I remember when this film came out and everyone thought Titanic was the greatest film of all time. This was Leonardo DiCaprio’s first film after Titanic launched him into the stratosphere and made him one of the most recognisable faces in the world. This follow up about the aging Three Musketeers trying to usurp a horrible king was a risk for DiCaprio. He could have so easily have played it safe and continued to make flashy box office hits or romance flicks. He could have had a nice career making the same film over and over again, but I have respect for the career choices he has made. DiCaprio has gone on to become one of my favourite actors and always good in any performance he gives. At this early stages of his career, he was not at the level of greatness he has achieved now, but there were glimpses of his talent in films like What’s Eating Gilbert Grape?
DiCaprio plays the dual roles of the horrible King Louis of France and his imprisoned twin brother Philippe. The Three Musketeers have long since retired, but when Athos’ (John Malkovich) son is killed in battle so that Louis can get access to his bride to be, Athos gathers Porthos (Gerard Depardieu) and Aramis (Jeremy Irons) to avenge his son’s death by freeing the imprisoned Philippe and switching him with the real king. They also try to bring D’Artagnan (Gabriel Byrne) into their scheme, but he refuses as he is now the King’s advisor and has much to lose. He vows to stop his old friends if he can. The Three Musketeers set out to free Philippe and plant him on the throne regardless and hope a new king will bring more prosperity than the current selfish one does.
Now I must say that it is a bit strange that an entire film set in France only has one Frenchmen playing a lead roles. It’s not a huge issue for me, just something worth noting. I had no issues with Kevin Costner being Robin Hood even if he doesn’t quite get the Nottingham accent down right, and this film is the same. If they cast a bunch of Frenchies, the film would be nowhere near as successful as it was, so I can look past it. I am a bit surprised they even managed one Frenchmen because most Three Musketeers films are not even able to get that many.
This is a fun swashbuckling adventure, though. The cast is great and full of really accomplished actors. Leonardo DiCaprio was probably not ready for a role like this yet so early in his career. You can tell that veteran actors like Malkovich and Jeremy Irons outshine him regularly. It must have been a good learning experience for him though to work with all of these guys. Lessons he has clearly put to good use. I will never understand how DiCaprio does not have one Oscar on his mantle when he should probably have five. Despite being the weak link in this film, DiCaprio still performs admirably and is able to play the dual roles of Louis and Philippe well. The horrible King Louis could not have been further from peasant Titanic passenger Jack Dawson. I will always admire DiCaprio and the roles he chooses. I remember years ago, he was the first choice to play Anakin Skywalker in the Star Wars prequels. I would so have loved to see him take on that role, but completely understand why he didn’t.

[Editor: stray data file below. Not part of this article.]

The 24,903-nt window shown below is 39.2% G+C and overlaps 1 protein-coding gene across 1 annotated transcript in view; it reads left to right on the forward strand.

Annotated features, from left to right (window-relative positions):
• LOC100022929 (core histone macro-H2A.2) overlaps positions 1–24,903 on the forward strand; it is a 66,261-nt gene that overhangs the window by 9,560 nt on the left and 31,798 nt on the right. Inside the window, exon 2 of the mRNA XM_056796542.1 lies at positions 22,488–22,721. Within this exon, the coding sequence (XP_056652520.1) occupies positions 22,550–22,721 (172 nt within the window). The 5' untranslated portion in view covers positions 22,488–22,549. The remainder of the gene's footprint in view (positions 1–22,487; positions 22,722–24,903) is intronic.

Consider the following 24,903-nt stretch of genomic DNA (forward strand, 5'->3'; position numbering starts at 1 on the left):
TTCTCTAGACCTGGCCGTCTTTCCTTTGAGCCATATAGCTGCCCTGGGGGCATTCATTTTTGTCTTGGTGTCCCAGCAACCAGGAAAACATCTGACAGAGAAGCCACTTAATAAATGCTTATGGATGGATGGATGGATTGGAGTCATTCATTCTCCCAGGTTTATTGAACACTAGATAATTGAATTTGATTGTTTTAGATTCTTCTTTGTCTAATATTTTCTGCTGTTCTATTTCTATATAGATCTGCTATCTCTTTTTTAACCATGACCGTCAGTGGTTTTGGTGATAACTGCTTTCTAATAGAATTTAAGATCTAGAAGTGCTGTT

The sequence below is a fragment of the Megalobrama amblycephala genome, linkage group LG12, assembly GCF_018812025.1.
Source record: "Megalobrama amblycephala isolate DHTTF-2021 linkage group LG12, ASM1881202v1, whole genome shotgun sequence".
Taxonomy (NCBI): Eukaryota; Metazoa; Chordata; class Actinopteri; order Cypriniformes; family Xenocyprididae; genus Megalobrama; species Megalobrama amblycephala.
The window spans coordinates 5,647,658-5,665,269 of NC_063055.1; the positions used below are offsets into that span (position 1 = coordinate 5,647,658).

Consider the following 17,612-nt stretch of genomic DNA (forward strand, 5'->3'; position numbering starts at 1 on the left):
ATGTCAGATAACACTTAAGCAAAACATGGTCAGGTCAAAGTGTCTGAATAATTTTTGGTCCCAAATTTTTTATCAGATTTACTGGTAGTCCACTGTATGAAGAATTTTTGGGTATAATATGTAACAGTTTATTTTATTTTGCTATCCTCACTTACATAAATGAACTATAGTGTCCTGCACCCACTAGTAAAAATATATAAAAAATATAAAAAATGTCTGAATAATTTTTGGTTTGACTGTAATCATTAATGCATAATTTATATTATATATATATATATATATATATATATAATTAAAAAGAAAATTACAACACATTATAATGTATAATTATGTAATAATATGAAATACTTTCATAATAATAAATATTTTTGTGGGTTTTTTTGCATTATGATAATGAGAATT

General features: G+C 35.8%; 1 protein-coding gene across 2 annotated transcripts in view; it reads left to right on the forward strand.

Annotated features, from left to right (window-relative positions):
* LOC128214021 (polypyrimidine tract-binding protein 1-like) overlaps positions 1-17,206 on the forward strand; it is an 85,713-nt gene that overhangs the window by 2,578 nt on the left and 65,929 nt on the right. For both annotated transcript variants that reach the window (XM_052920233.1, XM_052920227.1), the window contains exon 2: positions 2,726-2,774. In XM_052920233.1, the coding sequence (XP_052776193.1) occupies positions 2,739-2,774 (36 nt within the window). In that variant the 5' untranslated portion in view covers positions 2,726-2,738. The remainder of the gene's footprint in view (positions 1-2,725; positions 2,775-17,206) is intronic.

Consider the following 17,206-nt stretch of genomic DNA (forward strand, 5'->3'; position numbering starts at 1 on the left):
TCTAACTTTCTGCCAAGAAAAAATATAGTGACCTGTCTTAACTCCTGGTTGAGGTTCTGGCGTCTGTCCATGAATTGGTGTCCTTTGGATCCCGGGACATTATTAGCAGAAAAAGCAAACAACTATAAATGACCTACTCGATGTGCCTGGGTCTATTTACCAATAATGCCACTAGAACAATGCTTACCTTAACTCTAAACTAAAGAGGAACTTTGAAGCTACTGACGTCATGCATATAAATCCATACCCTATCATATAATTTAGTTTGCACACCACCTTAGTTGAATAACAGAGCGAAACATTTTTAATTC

The Man in the Iron Mask is a solid film held together by a terrific cast of accomplished actors and a young up and coming Leonardo DiCaprio.
So this movie made money solely because of Leonardo DiCaprio, right? Because it really is quite terrible.
DiCaprio is the titular metal-masked man, anonymously imprisoned for being the twin brother of France’s terrible king Louis XIV (also DiCaprio). Watching this, I can totally see why Leo was the subject of so much hate post-Titanic. He is not great here. Of course, he is still very young and playing opposite the phenomenally talented trio of Jeremy Irons (Aramis), John Malkovich (Athos), and Gerard Depardieu (Porthos).
Not that these three really shine here, either. They do the best they can with a bad script, but it’s obvious they all deserve much better. Depardieu especially seems to be phoning it in as the lustful Porthos. This Musketeer has always been the group’s comic relief, but his scenes in Iron Mask are often far too over the top and don’t fit the tone of the overall movie. I’m actually surprised that any of these established actors chose to do this movie, given that another Musketeers feature was released in 1993 with a much younger cast (Charlie Sheen, Kiefer Sutherland, and Oliver Platt). Maybe these veterans wanted to show these young whippersnappers how Alexandre Dumas is really done? (Unfortunately it’s not like this.)
The Man in the Iron Mask isn’t a complete write off, though. There are some decent action sequences and lots of cool historical costumes, if you’re into that sort of stuff. It’s not quite enough to mask the movie’s other shortcomings, but fun enough to entertain.
The real problem here is that the entire story feels underdeveloped. There is no explanation for why Louis is such a jerk. No exploration of the plight of French peasants during the time. A surrogate father relationship is set up between Louis’ twin and Athos that really goes nowhere. At 600 pages, obviously some of the book needed to be filtered out in the script, but the story is much less interesting without the political intrigue.